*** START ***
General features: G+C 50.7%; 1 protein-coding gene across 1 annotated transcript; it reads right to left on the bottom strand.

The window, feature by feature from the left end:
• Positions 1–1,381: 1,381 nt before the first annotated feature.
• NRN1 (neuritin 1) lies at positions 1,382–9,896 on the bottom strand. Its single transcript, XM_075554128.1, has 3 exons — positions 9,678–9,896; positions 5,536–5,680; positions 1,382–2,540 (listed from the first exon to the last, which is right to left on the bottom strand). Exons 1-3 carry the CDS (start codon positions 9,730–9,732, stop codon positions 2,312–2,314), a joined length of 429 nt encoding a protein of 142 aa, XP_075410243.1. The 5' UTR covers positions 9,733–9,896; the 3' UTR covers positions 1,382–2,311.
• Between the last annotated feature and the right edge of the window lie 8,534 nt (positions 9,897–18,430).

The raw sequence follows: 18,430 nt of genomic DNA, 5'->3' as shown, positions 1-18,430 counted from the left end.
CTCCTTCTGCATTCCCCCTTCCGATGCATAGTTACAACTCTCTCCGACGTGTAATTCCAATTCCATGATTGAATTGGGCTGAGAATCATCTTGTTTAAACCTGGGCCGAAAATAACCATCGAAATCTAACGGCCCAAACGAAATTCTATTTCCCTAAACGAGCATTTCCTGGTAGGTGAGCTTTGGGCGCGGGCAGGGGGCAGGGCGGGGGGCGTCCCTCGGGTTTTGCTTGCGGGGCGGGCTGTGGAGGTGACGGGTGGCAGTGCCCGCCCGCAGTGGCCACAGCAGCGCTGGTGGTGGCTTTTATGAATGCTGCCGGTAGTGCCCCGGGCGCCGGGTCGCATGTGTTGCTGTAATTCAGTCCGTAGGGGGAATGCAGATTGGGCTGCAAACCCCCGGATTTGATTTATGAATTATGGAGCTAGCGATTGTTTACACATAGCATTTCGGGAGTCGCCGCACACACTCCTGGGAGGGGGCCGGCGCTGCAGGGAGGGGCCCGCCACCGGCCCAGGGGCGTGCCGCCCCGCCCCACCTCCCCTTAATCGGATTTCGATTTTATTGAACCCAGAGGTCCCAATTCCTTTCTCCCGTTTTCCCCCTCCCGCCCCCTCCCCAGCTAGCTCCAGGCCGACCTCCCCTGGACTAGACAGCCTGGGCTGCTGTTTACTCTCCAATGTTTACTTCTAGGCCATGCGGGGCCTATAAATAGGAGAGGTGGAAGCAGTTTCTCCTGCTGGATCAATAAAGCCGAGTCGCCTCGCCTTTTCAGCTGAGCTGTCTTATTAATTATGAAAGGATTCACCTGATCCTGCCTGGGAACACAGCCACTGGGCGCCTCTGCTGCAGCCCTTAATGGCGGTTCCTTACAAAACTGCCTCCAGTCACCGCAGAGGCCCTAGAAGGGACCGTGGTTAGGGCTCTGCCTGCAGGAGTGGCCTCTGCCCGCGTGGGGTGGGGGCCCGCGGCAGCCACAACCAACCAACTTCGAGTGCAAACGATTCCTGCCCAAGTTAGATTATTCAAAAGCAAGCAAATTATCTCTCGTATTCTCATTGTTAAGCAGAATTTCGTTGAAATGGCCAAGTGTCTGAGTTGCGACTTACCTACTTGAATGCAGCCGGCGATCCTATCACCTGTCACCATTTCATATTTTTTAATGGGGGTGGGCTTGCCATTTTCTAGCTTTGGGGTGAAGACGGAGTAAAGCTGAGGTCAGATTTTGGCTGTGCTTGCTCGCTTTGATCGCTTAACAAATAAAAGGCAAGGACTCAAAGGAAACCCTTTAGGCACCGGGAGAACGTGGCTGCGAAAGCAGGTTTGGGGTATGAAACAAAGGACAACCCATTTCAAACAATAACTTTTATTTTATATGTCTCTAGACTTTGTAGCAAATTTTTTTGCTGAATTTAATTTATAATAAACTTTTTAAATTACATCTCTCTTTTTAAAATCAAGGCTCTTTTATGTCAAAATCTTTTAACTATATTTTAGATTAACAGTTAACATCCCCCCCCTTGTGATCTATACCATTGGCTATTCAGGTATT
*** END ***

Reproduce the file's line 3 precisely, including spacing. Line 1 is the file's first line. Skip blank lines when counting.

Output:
• Positions 1–1,381: 1,381 nt before the first annotated feature.